On a more specific level, most of us resolutely reject categories like the “omnis” of God’s character (derived not from Scripture but from Platonic ideals), much if not all of Augustinian thought, and ecclesial structures in the Reformation that exalt and engage the head while rejecting or ignoring the rest of the body. Further, our eschatology is not remotely dualistic or escapist, because the emphasis is not on some sort of split between soul and body but rather on a life lived as whole people of God.

    As for your comments on the event in Brazil, it is my understanding that the event is not put on by Westerners trying to outsource “our” movement to Brazil but rather by a group of Brazilians who decided to have a conference discussing these issues that are gaining steam among them. In fact, this is how it’s happened worldwide, which is a sign to me that the Spirit has been moving all of us and is now connecting us so we can talk about it and share our stories. (Amahoro Africa is a great example of this.) The last thing I’d hope for is “that emergent can become Brazilian.” Would that not be colonialism, too? I much prefer the way it’s happened, with each of us discovering these issues and questions in our own contexts and then sharing notes.

  12. Thank you Danielle,

    Without emerging church community, I would not survive my encounter with Christianity after my wide-eyed baptism and subsequent immigrant experience in USA. The amount of love, challenge, and wisdom I have received from this “missional network of friends” is sort of a thing I imagine one would walk away with after receiving personal help form Jesus.

    I have a testimony, gratitude, and resolve that will last me for life.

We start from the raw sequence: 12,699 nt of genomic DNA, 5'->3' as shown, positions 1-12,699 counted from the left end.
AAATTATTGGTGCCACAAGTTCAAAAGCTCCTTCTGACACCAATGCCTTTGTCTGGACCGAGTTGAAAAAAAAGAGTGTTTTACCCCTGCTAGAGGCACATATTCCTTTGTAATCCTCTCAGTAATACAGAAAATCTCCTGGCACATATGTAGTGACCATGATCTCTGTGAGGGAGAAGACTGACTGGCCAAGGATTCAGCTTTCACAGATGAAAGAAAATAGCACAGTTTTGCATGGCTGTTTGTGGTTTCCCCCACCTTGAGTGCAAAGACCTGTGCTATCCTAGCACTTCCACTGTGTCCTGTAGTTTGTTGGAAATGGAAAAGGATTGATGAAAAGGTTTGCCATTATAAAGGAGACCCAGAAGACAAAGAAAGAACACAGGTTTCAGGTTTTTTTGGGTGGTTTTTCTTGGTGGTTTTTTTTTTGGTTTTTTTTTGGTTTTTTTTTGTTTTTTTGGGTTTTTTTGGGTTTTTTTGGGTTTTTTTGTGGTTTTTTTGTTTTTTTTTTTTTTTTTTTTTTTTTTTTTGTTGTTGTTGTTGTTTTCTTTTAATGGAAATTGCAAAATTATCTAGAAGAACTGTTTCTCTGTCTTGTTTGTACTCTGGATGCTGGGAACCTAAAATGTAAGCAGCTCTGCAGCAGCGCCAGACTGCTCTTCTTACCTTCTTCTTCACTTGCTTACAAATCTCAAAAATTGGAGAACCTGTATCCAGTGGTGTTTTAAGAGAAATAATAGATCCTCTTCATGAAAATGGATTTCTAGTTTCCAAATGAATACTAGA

As for leaving the sexiness of our beginnings behind, I am all for it. I think we have so many new positions and ideas to explore that require experienced lovers.


  13. Jenn LeBlanc and Jeanine Lowe-LeBlancDecember 31, 2009 at 7:16 pm

    Hey all,

    We’ve been following this very interesting blog post for a bit now, and decided that we would like the opportunity to respond as well. I, Jeanine Lowe-LeBlanc am married to Dan Lowe and Jenn is my twin sister.

    We are First Nations women (Mi’kmaq from the Gaspe peninsula in Eastern Canada) and have been members of a global indigenous Christian movement since we were kids. Because of the worldview in which we have been immersed, we have found that the church has been unwilling to change the structures in which they operate and through which they express Christian faith. We have often found it very frustrating as those who are not from the dominant culture (i.e. dominant culture = Western culture) to attend church but not feel as though we can contribute who we are or feel a part of it. I.e. basic service structure set up to reinforce Western values/traditions/spirituality/expressions of Christian faith etc.

    Danielle, you mentioned that you “We are reforming the traditions and ideas handed down to us by both Protestantism and Roman Catholicism and even Orthodoxy.” While reading this, we realized again that these are systems of expressing Christian faith that have often excluded indigenous voices and have often

    We are interested to hear how in your own emergent context you are reinforcing values/traditions/cultures/expressions of Christian faith (and not simply in a manner which conveys “tokenism”, “romanticism”, or “entertainment”) that are not typically Western in nature? We have always felt marginal in the expression of Christian faith in the church and would like to know how an emergent context might be attempting to bring justice to this area.

    Out of necessity, to be authentically who we are as First Nations Christians, we have had to step outside the narrow constructs that the church of the dominant culture has prescribed. Therefore, we have created contexts in which we can do so, and not feel as though we were being marginalized, yet again. For instance, the World Christian Gathering of Indigenous People which is held every two years in a different global location has provided a context in which indigenous people the world around can come together and express their faith in Christ with their own traditions/customs/music/traditional knowledge, etc. It would be our hope that this would permeate the larger global church, so that it would not be something that would happen every 2 years, but that it would be an admitted part of the church.